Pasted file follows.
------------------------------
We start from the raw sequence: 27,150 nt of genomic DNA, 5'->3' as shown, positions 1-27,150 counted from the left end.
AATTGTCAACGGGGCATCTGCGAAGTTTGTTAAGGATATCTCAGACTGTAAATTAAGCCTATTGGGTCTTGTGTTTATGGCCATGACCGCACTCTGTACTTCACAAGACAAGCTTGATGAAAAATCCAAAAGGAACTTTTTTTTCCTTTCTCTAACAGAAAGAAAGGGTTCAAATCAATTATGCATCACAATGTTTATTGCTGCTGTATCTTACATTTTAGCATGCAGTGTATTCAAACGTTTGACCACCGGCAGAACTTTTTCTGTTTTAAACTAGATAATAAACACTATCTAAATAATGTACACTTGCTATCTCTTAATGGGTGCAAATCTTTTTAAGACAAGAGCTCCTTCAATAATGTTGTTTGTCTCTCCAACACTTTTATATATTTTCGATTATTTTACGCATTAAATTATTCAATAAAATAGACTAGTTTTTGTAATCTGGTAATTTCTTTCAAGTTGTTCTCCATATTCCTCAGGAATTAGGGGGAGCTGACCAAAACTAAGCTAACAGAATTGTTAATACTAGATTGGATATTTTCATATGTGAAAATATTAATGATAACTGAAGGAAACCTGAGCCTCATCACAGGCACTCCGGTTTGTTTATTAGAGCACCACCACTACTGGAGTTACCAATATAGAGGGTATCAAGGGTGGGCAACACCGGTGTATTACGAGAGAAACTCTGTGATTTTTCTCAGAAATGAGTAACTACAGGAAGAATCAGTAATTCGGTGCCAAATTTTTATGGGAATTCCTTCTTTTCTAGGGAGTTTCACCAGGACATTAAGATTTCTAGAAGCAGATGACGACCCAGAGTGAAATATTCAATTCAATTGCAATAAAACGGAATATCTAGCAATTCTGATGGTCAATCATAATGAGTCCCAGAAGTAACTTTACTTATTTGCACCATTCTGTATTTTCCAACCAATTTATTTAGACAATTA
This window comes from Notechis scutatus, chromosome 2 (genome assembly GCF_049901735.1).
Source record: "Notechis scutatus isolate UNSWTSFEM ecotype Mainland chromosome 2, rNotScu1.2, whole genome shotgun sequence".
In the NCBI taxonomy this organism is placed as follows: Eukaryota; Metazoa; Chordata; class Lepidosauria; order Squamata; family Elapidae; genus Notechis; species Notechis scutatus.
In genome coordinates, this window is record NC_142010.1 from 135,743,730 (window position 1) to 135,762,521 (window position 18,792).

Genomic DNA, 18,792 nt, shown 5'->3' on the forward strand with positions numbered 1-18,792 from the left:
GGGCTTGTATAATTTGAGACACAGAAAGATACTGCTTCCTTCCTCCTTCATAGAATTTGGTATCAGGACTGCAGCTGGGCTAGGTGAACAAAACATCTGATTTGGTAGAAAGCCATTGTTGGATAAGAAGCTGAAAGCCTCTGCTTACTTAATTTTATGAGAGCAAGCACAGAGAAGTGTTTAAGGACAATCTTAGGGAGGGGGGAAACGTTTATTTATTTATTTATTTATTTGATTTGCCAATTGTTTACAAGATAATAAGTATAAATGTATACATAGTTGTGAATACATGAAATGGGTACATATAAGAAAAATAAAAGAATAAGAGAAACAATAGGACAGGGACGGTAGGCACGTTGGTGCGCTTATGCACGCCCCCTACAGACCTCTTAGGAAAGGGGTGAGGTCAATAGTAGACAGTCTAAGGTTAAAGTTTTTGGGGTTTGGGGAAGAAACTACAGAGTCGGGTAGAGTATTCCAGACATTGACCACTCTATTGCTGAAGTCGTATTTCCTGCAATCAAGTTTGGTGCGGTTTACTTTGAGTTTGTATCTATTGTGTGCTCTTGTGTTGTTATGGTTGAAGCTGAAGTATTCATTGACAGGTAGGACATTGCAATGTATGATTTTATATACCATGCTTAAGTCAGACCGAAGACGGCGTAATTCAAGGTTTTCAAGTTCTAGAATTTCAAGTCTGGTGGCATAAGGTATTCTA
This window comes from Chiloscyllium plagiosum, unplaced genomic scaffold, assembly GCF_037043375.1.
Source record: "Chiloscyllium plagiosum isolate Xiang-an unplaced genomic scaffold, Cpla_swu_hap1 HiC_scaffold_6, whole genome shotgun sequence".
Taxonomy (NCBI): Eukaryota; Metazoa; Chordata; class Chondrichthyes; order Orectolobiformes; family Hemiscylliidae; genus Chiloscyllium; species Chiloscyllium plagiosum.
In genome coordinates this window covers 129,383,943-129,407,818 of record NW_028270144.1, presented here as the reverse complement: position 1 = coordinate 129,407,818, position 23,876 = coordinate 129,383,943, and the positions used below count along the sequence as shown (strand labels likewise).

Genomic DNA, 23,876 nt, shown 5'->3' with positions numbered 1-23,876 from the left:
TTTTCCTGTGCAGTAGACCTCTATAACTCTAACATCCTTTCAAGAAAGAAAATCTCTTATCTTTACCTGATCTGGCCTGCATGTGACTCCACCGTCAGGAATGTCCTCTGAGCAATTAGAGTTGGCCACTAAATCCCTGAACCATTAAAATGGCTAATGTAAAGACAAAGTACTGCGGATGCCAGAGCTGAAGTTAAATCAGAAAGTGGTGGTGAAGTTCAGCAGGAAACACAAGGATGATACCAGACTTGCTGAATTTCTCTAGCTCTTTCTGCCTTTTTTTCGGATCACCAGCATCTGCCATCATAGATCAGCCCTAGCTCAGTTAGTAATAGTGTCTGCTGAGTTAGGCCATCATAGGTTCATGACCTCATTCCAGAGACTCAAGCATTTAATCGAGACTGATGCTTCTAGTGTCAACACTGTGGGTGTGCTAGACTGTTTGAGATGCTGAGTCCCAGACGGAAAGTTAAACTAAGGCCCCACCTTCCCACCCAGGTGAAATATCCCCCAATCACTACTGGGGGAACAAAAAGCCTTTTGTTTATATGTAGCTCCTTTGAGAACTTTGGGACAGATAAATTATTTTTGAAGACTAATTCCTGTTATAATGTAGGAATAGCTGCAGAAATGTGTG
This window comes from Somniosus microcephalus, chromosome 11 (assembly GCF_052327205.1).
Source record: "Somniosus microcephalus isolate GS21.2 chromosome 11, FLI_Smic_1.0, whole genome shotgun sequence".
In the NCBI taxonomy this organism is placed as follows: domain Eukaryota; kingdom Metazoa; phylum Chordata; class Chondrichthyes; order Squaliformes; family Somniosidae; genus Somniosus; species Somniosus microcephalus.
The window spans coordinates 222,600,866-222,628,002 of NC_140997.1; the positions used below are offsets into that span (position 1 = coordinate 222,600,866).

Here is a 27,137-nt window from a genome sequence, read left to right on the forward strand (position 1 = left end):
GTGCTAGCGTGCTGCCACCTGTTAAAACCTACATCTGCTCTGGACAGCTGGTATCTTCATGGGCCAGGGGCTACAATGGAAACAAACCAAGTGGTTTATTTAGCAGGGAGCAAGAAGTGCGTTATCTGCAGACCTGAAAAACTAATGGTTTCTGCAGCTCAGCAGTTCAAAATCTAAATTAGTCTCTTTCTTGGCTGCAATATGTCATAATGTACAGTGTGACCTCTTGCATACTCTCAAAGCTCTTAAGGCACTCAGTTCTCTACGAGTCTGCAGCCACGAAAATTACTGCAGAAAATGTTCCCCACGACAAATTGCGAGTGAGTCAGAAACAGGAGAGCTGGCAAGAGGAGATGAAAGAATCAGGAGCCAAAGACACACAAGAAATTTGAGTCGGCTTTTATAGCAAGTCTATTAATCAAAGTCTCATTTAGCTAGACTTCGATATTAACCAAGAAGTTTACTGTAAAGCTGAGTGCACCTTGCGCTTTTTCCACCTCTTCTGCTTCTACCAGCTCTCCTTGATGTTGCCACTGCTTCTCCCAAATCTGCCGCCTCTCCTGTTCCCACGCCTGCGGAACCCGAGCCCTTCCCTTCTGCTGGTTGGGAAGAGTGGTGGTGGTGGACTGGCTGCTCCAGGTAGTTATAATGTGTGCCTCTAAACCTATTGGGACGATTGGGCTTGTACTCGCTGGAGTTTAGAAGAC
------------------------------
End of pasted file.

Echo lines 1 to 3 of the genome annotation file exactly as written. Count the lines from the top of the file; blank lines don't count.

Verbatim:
We start from the raw sequence: 27,150 nt of genomic DNA, 5'->3' as shown, positions 1-27,150 counted from the left end.
AATTGTCAACGGGGCATCTGCGAAGTTTGTTAAGGATATCTCAGACTGTAAATTAAGCCTATTGGGTCTTGTGTTTATGGCCATGACCGCACTCTGTACTTCACAAGACAAGCTTGATGAAAAATCCAAAAGGAACTTTTTTTTCCTTTCTCTAACAGAAAGAAAGGGTTCAAATCAATTATGCATCACAATGTTTATTGCTGCTGTATCTTACATTTTAGCATGCAGTGTATTCAAACGTTTGACCACCGGCAGAACTTTTTCTGTTTTAAACTAGATAATAAACACTATCTAAATAATGTACACTTGCTATCTCTTAATGGGTGCAAATCTTTTTAAGACAAGAGCTCCTTCAATAATGTTGTTTGTCTCTCCAACACTTTTATATATTTTCGATTATTTTACGCATTAAATTATTCAATAAAATAGACTAGTTTTTGTAATCTGGTAATTTCTTTCAAGTTGTTCTCCATATTCCTCAGGAATTAGGGGGAGCTGACCAAAACTAAGCTAACAGAATTGTTAATACTAGATTGGATATTTTCATATGTGAAAATATTAATGATAACTGAAGGAAACCTGAGCCTCATCACAGGCACTCCGGTTTGTTTATTAGAGCACCACCACTACTGGAGTTACCAATATAGAGGGTATCAAGGGTGGGCAACACCGGTGTATTACGAGAGAAACTCTGTGATTTTTCTCAGAAATGAGTAACTACAGGAAGAATCAGTAATTCGGTGCCAAATTTTTATGGGAATTCCTTCTTTTCTAGGGAGTTTCACCAGGACATTAAGATTTCTAGAAGCAGATGACGACCCAGAGTGAAATATTCAATTCAATTGCAATAAAACGGAATATCTAGCAATTCTGATGGTCAATCATAATGAGTCCCAGAAGTAACTTTACTTATTTGCACCATTCTGTATTTTCCAACCAATTTATTTAGACAATTA
This window comes from Notechis scutatus, chromosome 2 (genome assembly GCF_049901735.1).